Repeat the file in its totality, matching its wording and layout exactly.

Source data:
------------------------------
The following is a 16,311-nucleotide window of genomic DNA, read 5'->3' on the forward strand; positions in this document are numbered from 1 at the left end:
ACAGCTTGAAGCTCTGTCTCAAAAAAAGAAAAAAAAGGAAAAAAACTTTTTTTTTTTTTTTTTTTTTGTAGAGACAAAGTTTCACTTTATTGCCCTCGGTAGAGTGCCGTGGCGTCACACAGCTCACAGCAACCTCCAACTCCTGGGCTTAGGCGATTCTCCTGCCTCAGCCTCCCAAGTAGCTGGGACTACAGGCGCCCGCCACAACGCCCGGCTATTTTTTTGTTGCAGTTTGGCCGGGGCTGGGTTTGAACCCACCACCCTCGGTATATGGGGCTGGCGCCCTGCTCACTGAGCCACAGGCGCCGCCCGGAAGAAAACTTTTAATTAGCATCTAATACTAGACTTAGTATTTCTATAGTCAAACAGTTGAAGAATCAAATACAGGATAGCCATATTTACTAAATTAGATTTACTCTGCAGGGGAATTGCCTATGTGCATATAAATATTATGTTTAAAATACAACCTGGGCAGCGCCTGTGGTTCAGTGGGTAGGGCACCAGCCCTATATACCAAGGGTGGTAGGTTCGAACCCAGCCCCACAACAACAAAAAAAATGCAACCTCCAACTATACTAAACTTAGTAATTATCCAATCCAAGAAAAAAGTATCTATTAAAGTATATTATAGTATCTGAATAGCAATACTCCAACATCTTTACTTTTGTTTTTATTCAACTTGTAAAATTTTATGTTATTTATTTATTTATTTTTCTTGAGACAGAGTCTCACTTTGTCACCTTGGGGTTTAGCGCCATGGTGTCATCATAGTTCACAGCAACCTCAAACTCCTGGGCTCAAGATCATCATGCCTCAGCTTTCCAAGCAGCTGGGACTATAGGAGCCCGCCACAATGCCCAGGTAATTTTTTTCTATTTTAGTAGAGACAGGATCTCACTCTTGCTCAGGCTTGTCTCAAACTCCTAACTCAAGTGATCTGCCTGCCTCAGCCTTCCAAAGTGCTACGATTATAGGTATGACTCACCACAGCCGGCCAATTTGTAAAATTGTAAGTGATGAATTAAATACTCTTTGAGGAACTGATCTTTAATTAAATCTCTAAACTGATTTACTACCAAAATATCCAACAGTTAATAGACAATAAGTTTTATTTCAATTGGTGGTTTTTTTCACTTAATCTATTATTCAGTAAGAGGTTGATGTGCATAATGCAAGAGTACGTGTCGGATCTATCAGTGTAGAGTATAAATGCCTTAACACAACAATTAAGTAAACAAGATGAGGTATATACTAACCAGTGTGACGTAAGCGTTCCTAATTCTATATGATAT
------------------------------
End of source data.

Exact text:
The following is a 16,311-nucleotide window of genomic DNA, read 5'->3' on the forward strand; positions in this document are numbered from 1 at the left end:
ACAGCTTGAAGCTCTGTCTCAAAAAAAGAAAAAAAAGGAAAAAAACTTTTTTTTTTTTTTTTTTTTTGTAGAGACAAAGTTTCACTTTATTGCCCTCGGTAGAGTGCCGTGGCGTCACACAGCTCACAGCAACCTCCAACTCCTGGGCTTAGGCGATTCTCCTGCCTCAGCCTCCCAAGTAGCTGGGACTACAGGCGCCCGCCACAACGCCCGGCTATTTTTTTGTTGCAGTTTGGCCGGGGCTGGGTTTGAACCCACCACCCTCGGTATATGGGGCTGGCGCCCTGCTCACTGAGCCACAGGCGCCGCCCGGAAGAAAACTTTTAATTAGCATCTAATACTAGACTTAGTATTTCTATAGTCAAACAGTTGAAGAATCAAATACAGGATAGCCATATTTACTAAATTAGATTTACTCTGCAGGGGAATTGCCTATGTGCATATAAATATTATGTTTAAAATACAACCTGGGCAGCGCCTGTGGTTCAGTGGGTAGGGCACCAGCCCTATATACCAAGGGTGGTAGGTTCGAACCCAGCCCCACAACAACAAAAAAAATGCAACCTCCAACTATACTAAACTTAGTAATTATCCAATCCAAGAAAAAAGTATCTATTAAAGTATATTATAGTATCTGAATAGCAATACTCCAACATCTTTACTTTTGTTTTTATTCAACTTGTAAAATTTTATGTTATTTATTTATTTATTTTTCTTGAGACAGAGTCTCACTTTGTCACCTTGGGGTTTAGCGCCATGGTGTCATCATAGTTCACAGCAACCTCAAACTCCTGGGCTCAAGATCATCATGCCTCAGCTTTCCAAGCAGCTGGGACTATAGGAGCCCGCCACAATGCCCAGGTAATTTTTTTCTATTTTAGTAGAGACAGGATCTCACTCTTGCTCAGGCTTGTCTCAAACTCCTAACTCAAGTGATCTGCCTGCCTCAGCCTTCCAAAGTGCTACGATTATAGGTATGACTCACCACAGCCGGCCAATTTGTAAAATTGTAAGTGATGAATTAAATACTCTTTGAGGAACTGATCTTTAATTAAATCTCTAAACTGATTTACTACCAAAATATCCAACAGTTAATAGACAATAAGTTTTATTTCAATTGGTGGTTTTTTTCACTTAATCTATTATTCAGTAAGAGGTTGATGTGCATAATGCAAGAGTACGTGTCGGATCTATCAGTGTAGAGTATAAATGCCTTAACACAACAATTAAGTAAACAAGATGAGGTATATACTAACCAGTGTGACGTAAGCGTTCCTAATTCTATATGATAT